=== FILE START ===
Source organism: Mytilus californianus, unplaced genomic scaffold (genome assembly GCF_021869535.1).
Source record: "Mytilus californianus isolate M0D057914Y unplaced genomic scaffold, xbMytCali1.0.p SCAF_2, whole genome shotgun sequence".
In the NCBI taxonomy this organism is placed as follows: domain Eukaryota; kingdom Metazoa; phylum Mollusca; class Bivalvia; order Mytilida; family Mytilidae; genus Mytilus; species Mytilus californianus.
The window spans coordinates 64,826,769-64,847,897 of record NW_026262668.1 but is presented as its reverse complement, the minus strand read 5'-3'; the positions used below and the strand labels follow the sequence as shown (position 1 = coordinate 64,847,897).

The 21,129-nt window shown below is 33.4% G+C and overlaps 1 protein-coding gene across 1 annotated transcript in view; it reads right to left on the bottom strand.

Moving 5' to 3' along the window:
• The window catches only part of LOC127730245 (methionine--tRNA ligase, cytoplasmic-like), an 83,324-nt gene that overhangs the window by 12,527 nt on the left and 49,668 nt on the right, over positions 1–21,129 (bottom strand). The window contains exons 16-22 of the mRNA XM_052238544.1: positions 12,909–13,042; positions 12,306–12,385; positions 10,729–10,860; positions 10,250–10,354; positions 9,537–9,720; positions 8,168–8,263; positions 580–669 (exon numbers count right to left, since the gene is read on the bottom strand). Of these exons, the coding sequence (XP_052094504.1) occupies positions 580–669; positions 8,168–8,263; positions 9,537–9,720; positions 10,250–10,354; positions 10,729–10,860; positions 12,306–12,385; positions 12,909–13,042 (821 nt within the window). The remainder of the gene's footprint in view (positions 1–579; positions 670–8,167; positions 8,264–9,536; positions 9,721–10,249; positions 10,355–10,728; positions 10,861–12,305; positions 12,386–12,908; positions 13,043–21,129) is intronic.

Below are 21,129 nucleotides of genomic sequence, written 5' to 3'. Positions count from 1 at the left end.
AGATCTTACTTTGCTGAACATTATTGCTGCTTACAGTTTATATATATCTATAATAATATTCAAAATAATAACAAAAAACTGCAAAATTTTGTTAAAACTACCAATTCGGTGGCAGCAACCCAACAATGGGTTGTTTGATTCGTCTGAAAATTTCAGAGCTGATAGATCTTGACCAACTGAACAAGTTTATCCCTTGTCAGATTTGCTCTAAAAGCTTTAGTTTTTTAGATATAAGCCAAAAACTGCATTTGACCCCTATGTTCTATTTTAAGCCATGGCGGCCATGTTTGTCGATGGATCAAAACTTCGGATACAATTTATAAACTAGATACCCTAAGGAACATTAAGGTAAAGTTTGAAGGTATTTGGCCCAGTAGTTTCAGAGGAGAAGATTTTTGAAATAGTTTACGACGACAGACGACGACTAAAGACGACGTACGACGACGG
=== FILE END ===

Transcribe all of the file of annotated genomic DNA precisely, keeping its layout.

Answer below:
Source organism: Mytilus californianus, unplaced genomic scaffold (genome assembly GCF_021869535.1).
Source record: "Mytilus californianus isolate M0D057914Y unplaced genomic scaffold, xbMytCali1.0.p SCAF_2, whole genome shotgun sequence".
In the NCBI taxonomy this organism is placed as follows: domain Eukaryota; kingdom Metazoa; phylum Mollusca; class Bivalvia; order Mytilida; family Mytilidae; genus Mytilus; species Mytilus californianus.
The window spans coordinates 64,826,769-64,847,897 of record NW_026262668.1 but is presented as its reverse complement, the minus strand read 5'-3'; the positions used below and the strand labels follow the sequence as shown (position 1 = coordinate 64,847,897).

The 21,129-nt window shown below is 33.4% G+C and overlaps 1 protein-coding gene across 1 annotated transcript in view; it reads right to left on the bottom strand.

Moving 5' to 3' along the window:
• The window catches only part of LOC127730245 (methionine--tRNA ligase, cytoplasmic-like), an 83,324-nt gene that overhangs the window by 12,527 nt on the left and 49,668 nt on the right, over positions 1–21,129 (bottom strand). The window contains exons 16-22 of the mRNA XM_052238544.1: positions 12,909–13,042; positions 12,306–12,385; positions 10,729–10,860; positions 10,250–10,354; positions 9,537–9,720; positions 8,168–8,263; positions 580–669 (exon numbers count right to left, since the gene is read on the bottom strand). Of these exons, the coding sequence (XP_052094504.1) occupies positions 580–669; positions 8,168–8,263; positions 9,537–9,720; positions 10,250–10,354; positions 10,729–10,860; positions 12,306–12,385; positions 12,909–13,042 (821 nt within the window). The remainder of the gene's footprint in view (positions 1–579; positions 670–8,167; positions 8,264–9,536; positions 9,721–10,249; positions 10,355–10,728; positions 10,861–12,305; positions 12,386–12,908; positions 13,043–21,129) is intronic.

Below are 21,129 nucleotides of genomic sequence, written 5' to 3'. Positions count from 1 at the left end.
AGATCTTACTTTGCTGAACATTATTGCTGCTTACAGTTTATATATATCTATAATAATATTCAAAATAATAACAAAAAACTGCAAAATTTTGTTAAAACTACCAATTCGGTGGCAGCAACCCAACAATGGGTTGTTTGATTCGTCTGAAAATTTCAGAGCTGATAGATCTTGACCAACTGAACAAGTTTATCCCTTGTCAGATTTGCTCTAAAAGCTTTAGTTTTTTAGATATAAGCCAAAAACTGCATTTGACCCCTATGTTCTATTTTAAGCCATGGCGGCCATGTTTGTCGATGGATCAAAACTTCGGATACAATTTATAAACTAGATACCCTAAGGAACATTAAGGTAAAGTTTGAAGGTATTTGGCCCAGTAGTTTCAGAGGAGAAGATTTTTGAAATAGTTTACGACGACAGACGACGACTAAAGACGACGTACGACGACGG